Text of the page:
At their regular press conference, Republican leaders criticized their Democratic counterparts for not putting the spending portion of the House budget proposal to a vote.
House Democrats released their budget proposal last Monday, and suggest drawing revenue from a capital gains tax and an increase to the business & operations tax. Senate Republicans, on the other hand, proposed a levy swap — increasing the property tax in property-rich districts, while decreasing the property tax in property-poor districts — to bring in revenue.
Rep. J.T. Wilcox, R-Yelm, argued that the Republicans’ Senate budget proposal should be taken more seriously because it went through a “hard vote,” and he said Democrats didn’t put their proposal to the same test yet.
“There’s the vote for whichever caucus comes out with a lower growth rate, because people want more money. That is not an easy vote. If you watched the hearing, you knew there were a lot of people that were not happy with the initial bud proposed by the Senate. I think it was a good budget myself, but that is not an easy budget because it’s the lower-spending budget” he said at the conference. “The other hard vote that you do to get credibility in the negotiation, if you happen to be the caucus that spends the most money, is how you are going to pay for it. I don’t think you have equivalent positions until each caucus has taken that hard vote”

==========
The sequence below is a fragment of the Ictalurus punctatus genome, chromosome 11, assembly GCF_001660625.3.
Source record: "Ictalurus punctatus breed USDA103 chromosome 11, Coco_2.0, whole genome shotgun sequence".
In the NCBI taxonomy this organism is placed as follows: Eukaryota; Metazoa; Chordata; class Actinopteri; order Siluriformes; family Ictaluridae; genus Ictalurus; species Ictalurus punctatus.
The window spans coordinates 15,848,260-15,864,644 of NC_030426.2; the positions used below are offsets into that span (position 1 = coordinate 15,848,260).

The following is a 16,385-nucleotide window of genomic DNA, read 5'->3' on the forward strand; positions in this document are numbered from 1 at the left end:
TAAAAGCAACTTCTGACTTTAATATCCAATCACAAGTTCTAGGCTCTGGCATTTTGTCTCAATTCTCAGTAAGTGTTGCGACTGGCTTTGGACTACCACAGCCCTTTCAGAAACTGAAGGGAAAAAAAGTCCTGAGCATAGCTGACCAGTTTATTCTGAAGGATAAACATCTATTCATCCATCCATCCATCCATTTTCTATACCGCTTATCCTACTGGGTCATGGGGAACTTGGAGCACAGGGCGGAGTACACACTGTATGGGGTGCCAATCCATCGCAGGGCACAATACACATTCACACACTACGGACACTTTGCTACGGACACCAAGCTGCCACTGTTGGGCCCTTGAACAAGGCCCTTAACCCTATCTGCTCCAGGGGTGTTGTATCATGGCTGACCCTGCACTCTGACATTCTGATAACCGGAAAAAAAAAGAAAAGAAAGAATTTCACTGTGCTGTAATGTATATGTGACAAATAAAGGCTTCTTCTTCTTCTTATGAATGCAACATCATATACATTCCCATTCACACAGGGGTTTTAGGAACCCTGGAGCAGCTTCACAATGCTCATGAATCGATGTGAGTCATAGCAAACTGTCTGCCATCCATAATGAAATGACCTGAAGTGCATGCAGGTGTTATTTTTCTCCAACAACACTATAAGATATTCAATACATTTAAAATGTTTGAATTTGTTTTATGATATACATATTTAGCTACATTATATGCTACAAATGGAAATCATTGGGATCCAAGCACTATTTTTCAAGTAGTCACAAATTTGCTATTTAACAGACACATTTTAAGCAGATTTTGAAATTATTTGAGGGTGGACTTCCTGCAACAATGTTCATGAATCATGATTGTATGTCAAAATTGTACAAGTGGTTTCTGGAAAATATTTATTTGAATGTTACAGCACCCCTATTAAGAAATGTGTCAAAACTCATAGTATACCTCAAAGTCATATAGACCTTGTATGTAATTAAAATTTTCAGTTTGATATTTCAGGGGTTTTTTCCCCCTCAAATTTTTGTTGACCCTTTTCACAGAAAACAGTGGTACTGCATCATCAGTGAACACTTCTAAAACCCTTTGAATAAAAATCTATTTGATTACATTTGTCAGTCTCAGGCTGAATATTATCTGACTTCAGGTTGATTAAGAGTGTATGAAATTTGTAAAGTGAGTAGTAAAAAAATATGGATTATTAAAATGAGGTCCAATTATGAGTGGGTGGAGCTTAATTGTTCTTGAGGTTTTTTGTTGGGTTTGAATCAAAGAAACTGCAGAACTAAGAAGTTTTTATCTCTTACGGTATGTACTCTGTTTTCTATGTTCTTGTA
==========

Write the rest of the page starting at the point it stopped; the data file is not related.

Sen. Mark Schoesler, R-Ritzville, had a shorter way of putting it.
“Some would say a budget that doesn’t include the resources is a fake budget,” Schoesler said at the conference. When pressed about who might say that, he just added, “Some would say that.”
Rep. Drew Stokesbary, R-Auburn, argued Democrats’ budget may not address the McCleary fix.
“They allow virtually everything to continue as the status quo and just write a slightly larger check for the state,” he said. “And I think most of us up here are concerned that that approach will only make McCleary 2.0 inevitable,” he said.
Stokesbary also pointed to the capital gains tax as a weakness in Democrats’ budget.
“If Washington passes this capital gains tax, we’d be the only state in the entire country that taxes capital gains higher than ordinary income,” he said.
Of course, Washington is one of seven states that do not not have an income tax at all.
Schoesler had said he wanted to take a moment to linger on what he considered a positive note.
“I think the past week we focus on what isn’t happening or the negatives too often here. Last week the Senate passed a capital budget unanimously. That’s not easily done with any budget, any policy of substance in Olympia,” he said.